Much of the chatter in the wake of Tennessee's impressive 63-7 throttling of the Hilltoppers echos that of John Adams: it was only Western Kentucky.
There's good reason for that reminder, really. Yeah, the team rushed for 380 yards on its way to 657 total yards and the No. 1 rated offense in the nation after the first week. Yeah, the defense barely even needed a secondary for most of the game and ranked third in the nation in overall defense after the first week. And yeah, Jonathan Crompton went 21 of 28 and threw for more touchdowns in three quarters than he did all of last season.
But it was Western Kentucky, the nation's newest FBS member and surely one of the nation's youngest to boot. (ESPN's report that 57 of WKU's scholarship players are true freshman is inaccurate; 57 are true freshmen, redshirt freshmen, or sophomores (original source here). Still, the point stands: they were new and young.)
So yeah, don't get carried away with yesterday's success because it was Western Kentucky.
But look a little closer and you'll realize that there were a lot of positives to take away from the game, too. Not just despite the fact that the opponent was a pushover, but precisely because it was.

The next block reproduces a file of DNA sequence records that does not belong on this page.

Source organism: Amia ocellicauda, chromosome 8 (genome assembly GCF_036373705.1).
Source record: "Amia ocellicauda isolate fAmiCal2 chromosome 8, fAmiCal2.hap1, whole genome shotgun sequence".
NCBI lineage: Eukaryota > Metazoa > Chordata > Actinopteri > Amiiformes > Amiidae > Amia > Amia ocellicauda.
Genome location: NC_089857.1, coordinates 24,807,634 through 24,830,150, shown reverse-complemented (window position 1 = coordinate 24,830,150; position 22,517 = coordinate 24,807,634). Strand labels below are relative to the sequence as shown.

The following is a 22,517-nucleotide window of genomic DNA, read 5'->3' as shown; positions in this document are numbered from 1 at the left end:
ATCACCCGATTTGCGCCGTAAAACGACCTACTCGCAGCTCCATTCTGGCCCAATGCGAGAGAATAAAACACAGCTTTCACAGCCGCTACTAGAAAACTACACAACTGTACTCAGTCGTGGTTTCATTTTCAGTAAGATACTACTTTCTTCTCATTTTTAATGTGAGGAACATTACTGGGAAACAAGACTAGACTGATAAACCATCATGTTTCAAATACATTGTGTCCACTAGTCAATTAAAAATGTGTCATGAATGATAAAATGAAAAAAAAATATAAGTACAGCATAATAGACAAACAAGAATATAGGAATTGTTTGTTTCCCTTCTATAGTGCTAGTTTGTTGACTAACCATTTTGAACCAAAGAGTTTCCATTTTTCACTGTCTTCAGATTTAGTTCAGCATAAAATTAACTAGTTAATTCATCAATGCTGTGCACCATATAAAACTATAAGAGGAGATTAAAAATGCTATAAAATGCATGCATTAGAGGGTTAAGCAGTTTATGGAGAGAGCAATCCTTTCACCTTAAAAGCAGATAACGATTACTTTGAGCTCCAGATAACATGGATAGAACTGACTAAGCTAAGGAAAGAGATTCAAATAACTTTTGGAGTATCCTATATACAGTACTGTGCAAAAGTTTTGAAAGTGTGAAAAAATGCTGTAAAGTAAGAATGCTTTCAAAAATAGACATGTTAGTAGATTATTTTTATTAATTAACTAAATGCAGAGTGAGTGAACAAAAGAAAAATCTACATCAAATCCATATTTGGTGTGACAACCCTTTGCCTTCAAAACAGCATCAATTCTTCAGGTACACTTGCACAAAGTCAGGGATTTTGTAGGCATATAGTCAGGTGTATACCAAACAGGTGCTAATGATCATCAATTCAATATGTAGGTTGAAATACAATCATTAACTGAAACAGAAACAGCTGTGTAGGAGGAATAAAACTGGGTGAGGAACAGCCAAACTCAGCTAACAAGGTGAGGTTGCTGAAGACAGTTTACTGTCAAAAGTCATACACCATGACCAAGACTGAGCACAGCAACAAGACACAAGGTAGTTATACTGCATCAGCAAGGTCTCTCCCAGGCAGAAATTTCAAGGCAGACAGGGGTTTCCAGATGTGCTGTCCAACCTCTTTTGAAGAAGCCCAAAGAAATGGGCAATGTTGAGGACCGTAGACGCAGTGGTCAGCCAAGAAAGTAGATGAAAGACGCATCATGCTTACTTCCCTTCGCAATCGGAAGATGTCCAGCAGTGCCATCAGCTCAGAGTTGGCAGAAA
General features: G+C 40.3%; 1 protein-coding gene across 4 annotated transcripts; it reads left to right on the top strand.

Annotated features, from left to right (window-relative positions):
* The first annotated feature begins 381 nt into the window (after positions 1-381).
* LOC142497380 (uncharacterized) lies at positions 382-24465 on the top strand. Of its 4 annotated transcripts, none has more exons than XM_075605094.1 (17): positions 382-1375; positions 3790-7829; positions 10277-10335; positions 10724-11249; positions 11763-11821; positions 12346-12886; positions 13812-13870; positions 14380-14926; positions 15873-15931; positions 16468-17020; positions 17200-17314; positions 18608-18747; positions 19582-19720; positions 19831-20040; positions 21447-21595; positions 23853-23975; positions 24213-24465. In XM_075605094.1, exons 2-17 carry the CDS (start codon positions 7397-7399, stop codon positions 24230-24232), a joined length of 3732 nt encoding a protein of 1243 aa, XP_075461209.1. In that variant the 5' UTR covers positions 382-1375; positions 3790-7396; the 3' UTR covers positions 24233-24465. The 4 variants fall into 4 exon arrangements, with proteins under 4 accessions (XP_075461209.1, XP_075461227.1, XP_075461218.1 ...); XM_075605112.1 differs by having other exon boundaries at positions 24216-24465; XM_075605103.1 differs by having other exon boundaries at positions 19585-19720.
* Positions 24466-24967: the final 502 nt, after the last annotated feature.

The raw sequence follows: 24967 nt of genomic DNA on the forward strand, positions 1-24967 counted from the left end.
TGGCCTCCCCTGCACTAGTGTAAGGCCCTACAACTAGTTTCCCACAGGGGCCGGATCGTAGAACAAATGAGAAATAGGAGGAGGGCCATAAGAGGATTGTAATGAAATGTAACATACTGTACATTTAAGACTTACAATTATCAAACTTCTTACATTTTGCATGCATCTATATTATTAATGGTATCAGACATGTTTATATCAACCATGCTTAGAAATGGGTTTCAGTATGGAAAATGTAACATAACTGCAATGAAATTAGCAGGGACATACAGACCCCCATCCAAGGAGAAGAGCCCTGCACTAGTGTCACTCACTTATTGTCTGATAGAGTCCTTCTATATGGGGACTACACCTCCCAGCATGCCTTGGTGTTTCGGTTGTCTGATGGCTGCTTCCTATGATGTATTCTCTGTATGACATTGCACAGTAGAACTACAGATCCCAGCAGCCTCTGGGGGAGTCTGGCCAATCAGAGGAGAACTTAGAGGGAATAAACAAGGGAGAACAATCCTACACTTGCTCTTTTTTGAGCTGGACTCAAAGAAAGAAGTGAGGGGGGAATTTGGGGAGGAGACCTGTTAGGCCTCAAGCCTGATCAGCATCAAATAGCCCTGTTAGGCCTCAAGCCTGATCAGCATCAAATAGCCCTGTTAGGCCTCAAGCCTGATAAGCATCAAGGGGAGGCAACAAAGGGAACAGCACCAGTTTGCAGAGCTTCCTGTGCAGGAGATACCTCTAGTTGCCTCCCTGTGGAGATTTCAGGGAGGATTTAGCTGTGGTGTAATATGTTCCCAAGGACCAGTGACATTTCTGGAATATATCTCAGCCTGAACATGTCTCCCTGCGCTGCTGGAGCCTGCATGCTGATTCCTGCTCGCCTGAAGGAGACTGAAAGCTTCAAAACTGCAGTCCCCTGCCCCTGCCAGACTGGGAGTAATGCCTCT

Like it or not, Tennessee over the years had developed a reputation for playing up and down to its competition. I called this the Spotlight Effect way back in 2005:
It’s not exactly a closely-guarded secret that the Tennessee Volunteers are acutely affected by others’ impressions of them. As a general rule, great expectations lead to great disappointments (either an outright loss or an unimpressive win) and double-digit spreads motivate them to prove everyone wrong.
. . . .
As one . . . example, the 1997 team was led by Peyton Manning and staffed with NFL talent, but they underachieved (a bit). The next year, there were essentially no expectations for the entire season. After all, Peyton was gone, and Tee Martin had never started a game. When Jamal Lewis was hurt early in the season, all hopes went down the drain. But by the end of the season, the team was undefeated and ranked number 1 in the country. Even then, though, their opponent — a one-loss Florida State Seminole team — was favored to win the BCS National Championship game. Heck, after they won, the commentators chalked the Vol win up to the fact that FSU had to play with a third-string quarterback.